According to material handed over in court to the Partnership for Civil Justice, the DC police even used their surveillance system to observe the superorderly, rather mainstream Million Family March in October 2000. And along with powerful cameras mounted on buildings, the DC police have equipped their helicopters with wireless surveillance video that also feeds the screens monitored at the high-tech Command Center. For a more close-up view from within the crowds of demonstrators, the MPD contracts with a private “script to screen” video firm called SRB Productions. Advertised as “100 percent minority and woman-owned,” SRB has worked for everyone from the Oprah Winfrey Show to the Navy. As a hireling of the DC police, the firm conducts surveillance of demonstrations using its commercial television equipment, according to an SRB spokesperson. It also mixed a montage video of protest highlights for Chief Ramsey’s viewing.
Neither the PCJ nor any other civil libertarians have yet filed a lawsuit demanding that the new camera network be dismantled or that the surveillance of demonstrations be halted. PCJ is still waiting on Freedom of Information Act requests, and litigation may follow. Unfortunately, PCJ’s legal argument that the DC surveillance actually constitutes an illegal search, however compelling, will probably not hold up in today’s law-and-order courts.
The DC officialdom’s interest in cameras closely parallels events from a decade ago in Britain–the nation that now has the highest CCTV density in the world. In fact, Chief Ramsey is full of praise for the cameras of Britain. But recent history from across the Atlantic can also be read as a political warning.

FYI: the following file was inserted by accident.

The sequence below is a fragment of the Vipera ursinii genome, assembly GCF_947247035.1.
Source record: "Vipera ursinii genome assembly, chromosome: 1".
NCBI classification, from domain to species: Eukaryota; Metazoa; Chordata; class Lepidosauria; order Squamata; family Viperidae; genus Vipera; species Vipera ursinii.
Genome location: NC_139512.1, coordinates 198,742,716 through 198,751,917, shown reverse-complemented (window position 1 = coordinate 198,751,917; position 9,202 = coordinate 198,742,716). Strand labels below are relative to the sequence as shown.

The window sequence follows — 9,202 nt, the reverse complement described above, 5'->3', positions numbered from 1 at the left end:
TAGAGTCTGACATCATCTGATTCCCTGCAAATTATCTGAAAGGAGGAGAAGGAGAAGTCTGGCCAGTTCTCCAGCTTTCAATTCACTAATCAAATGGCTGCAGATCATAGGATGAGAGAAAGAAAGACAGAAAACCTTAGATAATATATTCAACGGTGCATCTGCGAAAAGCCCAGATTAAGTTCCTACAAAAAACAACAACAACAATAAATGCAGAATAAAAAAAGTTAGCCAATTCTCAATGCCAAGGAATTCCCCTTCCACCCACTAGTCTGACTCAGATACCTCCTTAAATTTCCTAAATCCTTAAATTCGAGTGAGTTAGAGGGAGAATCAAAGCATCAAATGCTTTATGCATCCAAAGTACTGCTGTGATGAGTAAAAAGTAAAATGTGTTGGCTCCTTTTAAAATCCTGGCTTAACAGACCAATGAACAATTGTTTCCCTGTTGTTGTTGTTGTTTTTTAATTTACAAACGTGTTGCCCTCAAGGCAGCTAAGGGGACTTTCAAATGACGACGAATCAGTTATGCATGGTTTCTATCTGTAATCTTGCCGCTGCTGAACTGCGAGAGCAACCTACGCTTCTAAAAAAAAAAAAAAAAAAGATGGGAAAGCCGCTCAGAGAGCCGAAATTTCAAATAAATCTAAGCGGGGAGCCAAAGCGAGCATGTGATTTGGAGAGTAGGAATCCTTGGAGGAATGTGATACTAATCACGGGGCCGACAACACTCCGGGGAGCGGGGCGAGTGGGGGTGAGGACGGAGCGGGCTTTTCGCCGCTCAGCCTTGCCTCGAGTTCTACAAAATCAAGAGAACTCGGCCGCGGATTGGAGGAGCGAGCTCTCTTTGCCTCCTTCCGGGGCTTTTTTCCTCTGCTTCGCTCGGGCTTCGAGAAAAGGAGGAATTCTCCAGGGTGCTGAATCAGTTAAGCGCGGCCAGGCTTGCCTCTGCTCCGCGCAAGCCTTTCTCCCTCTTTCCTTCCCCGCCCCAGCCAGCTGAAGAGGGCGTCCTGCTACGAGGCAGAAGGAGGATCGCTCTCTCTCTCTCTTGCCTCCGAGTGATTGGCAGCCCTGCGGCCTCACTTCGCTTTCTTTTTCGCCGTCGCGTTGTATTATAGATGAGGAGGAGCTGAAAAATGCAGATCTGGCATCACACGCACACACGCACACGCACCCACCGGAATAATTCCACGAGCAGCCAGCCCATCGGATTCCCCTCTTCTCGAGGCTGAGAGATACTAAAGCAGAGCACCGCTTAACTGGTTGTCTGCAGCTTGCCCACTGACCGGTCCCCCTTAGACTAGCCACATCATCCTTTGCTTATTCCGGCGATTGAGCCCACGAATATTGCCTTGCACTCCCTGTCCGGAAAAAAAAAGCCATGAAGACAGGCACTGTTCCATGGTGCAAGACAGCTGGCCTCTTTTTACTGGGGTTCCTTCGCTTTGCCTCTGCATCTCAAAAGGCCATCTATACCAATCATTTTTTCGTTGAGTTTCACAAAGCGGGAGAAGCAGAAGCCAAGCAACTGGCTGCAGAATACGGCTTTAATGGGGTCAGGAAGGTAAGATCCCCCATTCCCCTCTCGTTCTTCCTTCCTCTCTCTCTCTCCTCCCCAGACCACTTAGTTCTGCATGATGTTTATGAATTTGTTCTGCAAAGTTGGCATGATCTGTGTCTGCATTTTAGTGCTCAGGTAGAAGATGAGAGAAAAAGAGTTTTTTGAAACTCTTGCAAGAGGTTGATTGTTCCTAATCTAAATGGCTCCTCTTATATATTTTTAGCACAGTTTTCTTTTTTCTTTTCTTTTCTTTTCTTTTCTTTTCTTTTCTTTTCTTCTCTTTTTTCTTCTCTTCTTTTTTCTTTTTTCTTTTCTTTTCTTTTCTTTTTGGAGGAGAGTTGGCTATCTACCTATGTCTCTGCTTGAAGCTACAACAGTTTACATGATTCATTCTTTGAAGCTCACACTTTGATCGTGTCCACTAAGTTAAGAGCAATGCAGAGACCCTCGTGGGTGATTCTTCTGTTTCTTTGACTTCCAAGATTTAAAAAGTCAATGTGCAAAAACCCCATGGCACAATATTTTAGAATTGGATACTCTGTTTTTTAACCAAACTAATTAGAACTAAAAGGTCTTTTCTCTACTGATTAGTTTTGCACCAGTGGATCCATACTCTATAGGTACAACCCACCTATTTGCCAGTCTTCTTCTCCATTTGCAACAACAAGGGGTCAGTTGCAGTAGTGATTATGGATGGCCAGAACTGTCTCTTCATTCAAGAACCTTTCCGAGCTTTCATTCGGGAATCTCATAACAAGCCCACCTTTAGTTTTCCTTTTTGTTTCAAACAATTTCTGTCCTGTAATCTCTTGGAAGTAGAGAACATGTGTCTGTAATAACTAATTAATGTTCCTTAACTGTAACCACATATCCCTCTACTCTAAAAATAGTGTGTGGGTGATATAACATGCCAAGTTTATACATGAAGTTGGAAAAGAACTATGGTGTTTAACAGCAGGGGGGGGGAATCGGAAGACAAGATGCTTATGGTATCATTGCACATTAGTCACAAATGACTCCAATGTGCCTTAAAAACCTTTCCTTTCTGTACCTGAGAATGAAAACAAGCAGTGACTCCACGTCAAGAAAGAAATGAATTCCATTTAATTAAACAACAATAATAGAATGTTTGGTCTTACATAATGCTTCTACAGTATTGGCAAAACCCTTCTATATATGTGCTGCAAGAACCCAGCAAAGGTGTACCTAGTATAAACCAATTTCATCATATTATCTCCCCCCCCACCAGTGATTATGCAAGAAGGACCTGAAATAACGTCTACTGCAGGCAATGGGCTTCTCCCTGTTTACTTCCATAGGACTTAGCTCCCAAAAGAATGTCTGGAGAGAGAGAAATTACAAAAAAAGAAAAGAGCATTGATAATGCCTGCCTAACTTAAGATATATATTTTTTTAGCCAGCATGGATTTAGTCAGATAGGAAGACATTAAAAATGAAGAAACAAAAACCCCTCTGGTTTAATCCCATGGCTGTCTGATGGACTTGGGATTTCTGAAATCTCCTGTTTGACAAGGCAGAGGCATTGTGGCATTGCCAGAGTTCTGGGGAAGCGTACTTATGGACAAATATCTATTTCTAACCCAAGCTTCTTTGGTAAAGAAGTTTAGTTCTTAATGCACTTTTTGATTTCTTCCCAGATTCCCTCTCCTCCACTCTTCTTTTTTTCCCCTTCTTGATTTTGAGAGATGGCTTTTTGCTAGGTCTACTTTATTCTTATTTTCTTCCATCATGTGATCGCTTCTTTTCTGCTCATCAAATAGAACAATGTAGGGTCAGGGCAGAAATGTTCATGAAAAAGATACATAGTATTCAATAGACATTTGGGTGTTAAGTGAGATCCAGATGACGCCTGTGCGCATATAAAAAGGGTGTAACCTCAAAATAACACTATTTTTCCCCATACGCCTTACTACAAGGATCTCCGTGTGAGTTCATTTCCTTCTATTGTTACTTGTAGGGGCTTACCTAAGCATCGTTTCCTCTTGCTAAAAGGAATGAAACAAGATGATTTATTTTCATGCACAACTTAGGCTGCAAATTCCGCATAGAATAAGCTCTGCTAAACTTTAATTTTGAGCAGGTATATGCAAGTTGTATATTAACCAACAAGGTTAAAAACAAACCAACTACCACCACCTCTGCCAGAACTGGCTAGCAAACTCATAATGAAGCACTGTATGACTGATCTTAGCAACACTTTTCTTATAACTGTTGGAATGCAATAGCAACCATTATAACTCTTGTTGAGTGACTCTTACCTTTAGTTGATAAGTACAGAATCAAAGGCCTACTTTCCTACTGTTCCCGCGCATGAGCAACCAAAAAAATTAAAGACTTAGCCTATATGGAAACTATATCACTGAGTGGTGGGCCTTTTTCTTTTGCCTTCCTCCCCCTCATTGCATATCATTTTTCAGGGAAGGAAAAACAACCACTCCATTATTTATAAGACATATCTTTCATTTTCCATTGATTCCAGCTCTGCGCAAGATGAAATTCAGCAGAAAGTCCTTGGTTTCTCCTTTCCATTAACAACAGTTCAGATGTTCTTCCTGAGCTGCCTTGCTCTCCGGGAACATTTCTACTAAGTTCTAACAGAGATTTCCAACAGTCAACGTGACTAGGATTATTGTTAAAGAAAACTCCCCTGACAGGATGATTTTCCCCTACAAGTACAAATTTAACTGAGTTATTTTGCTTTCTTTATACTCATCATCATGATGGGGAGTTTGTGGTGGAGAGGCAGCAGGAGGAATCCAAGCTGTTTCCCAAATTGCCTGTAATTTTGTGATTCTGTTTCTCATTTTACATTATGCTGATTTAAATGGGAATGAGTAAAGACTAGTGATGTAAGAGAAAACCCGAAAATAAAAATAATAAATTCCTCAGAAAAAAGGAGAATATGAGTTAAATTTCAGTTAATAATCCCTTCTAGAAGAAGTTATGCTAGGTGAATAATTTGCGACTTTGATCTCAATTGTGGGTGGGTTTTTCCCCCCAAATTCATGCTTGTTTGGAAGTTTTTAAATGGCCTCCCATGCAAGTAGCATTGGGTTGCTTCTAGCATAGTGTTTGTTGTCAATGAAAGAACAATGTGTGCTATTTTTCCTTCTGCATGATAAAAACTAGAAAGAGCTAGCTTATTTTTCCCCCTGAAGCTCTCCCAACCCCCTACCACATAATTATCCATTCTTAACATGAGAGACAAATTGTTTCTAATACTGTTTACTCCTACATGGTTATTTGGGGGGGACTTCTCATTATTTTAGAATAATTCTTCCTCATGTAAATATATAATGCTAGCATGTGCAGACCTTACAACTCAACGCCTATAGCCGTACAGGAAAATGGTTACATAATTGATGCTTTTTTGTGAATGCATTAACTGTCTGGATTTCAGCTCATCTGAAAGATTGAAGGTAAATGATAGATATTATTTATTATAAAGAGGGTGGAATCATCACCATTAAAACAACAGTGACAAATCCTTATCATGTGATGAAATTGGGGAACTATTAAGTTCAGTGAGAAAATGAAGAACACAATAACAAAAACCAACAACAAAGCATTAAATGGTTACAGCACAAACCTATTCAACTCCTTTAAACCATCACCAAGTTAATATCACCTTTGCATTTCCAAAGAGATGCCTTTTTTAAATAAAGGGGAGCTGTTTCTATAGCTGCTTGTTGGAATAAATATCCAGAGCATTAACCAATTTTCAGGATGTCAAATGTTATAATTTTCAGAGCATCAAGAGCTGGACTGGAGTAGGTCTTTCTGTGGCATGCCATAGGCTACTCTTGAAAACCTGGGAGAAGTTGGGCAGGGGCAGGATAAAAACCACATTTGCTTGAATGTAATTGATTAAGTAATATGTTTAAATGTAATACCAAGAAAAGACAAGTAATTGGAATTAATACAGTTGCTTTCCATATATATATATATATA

During the early 1990s British media were gripped by a moral panic that fixated on the double threat of crime and terrorism. When it was all over, Britain was covered with cameras. The cycle started in 1990, when the IRA resumed its “mainland campaign” with a bomb at the London Stock Exchange, followed by a mortar attack on a Cabinet meeting at No. 10 Downing Street in 1991. A bombing in April 1992 left London’s financial district with three dead, ninety-one injured and more than $1.2 billion in damages. The next year another massive “dump-truck bomb” in the same general area killed one and injured dozens. Later the IRA bombed central Manchester and launched a mortar assault on Heathrow airport.
In response, the police erected a “Ring of Steel” security cordon around central London, involving vehicle barriers, traffic bans, random armed checkpoints and hundreds of new electronic eyes in the form of CCTV.